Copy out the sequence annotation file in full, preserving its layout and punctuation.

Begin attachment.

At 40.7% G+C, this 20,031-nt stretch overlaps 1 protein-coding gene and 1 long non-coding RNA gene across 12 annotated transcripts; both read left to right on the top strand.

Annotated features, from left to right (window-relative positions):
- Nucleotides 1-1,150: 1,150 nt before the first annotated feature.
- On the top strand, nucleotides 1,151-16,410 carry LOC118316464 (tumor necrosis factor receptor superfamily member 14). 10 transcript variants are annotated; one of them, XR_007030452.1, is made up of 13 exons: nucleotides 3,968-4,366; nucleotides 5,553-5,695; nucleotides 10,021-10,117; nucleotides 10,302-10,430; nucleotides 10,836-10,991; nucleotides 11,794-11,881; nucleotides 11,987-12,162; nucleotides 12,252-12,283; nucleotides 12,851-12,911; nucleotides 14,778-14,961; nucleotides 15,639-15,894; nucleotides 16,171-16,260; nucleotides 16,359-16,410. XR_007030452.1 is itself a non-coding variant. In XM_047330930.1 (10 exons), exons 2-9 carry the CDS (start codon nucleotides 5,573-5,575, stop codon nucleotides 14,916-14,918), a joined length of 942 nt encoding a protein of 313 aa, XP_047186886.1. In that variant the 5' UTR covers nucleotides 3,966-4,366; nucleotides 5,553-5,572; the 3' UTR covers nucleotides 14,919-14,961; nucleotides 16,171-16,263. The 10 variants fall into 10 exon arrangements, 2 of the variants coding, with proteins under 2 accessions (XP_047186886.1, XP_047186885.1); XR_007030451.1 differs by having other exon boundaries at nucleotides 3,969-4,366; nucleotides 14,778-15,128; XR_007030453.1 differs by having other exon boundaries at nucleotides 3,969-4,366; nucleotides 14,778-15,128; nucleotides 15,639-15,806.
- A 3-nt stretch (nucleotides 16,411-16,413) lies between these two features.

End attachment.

At 40.7% G+C, this 20,031-nt stretch overlaps 1 protein-coding gene and 1 long non-coding RNA gene across 12 annotated transcripts; both read left to right on the top strand.

Annotated features, from left to right (window-relative positions):
- Nucleotides 1-1,150: 1,150 nt before the first annotated feature.
- On the top strand, nucleotides 1,151-16,410 carry LOC118316464 (tumor necrosis factor receptor superfamily member 14). 10 transcript variants are annotated; one of them, XR_007030452.1, is made up of 13 exons: nucleotides 3,968-4,366; nucleotides 5,553-5,695; nucleotides 10,021-10,117; nucleotides 10,302-10,430; nucleotides 10,836-10,991; nucleotides 11,794-11,881; nucleotides 11,987-12,162; nucleotides 12,252-12,283; nucleotides 12,851-12,911; nucleotides 14,778-14,961; nucleotides 15,639-15,894; nucleotides 16,171-16,260; nucleotides 16,359-16,410. XR_007030452.1 is itself a non-coding variant. In XM_047330930.1 (10 exons), exons 2-9 carry the CDS (start codon nucleotides 5,573-5,575, stop codon nucleotides 14,916-14,918), a joined length of 942 nt encoding a protein of 313 aa, XP_047186886.1. In that variant the 5' UTR covers nucleotides 3,966-4,366; nucleotides 5,553-5,572; the 3' UTR covers nucleotides 14,919-14,961; nucleotides 16,171-16,263. The 10 variants fall into 10 exon arrangements, 2 of the variants coding, with proteins under 2 accessions (XP_047186886.1, XP_047186885.1); XR_007030451.1 differs by having other exon boundaries at nucleotides 3,969-4,366; nucleotides 14,778-15,128; XR_007030453.1 differs by having other exon boundaries at nucleotides 3,969-4,366; nucleotides 14,778-15,128; nucleotides 15,639-15,806.
- A 3-nt stretch (nucleotides 16,411-16,413) lies between these two features.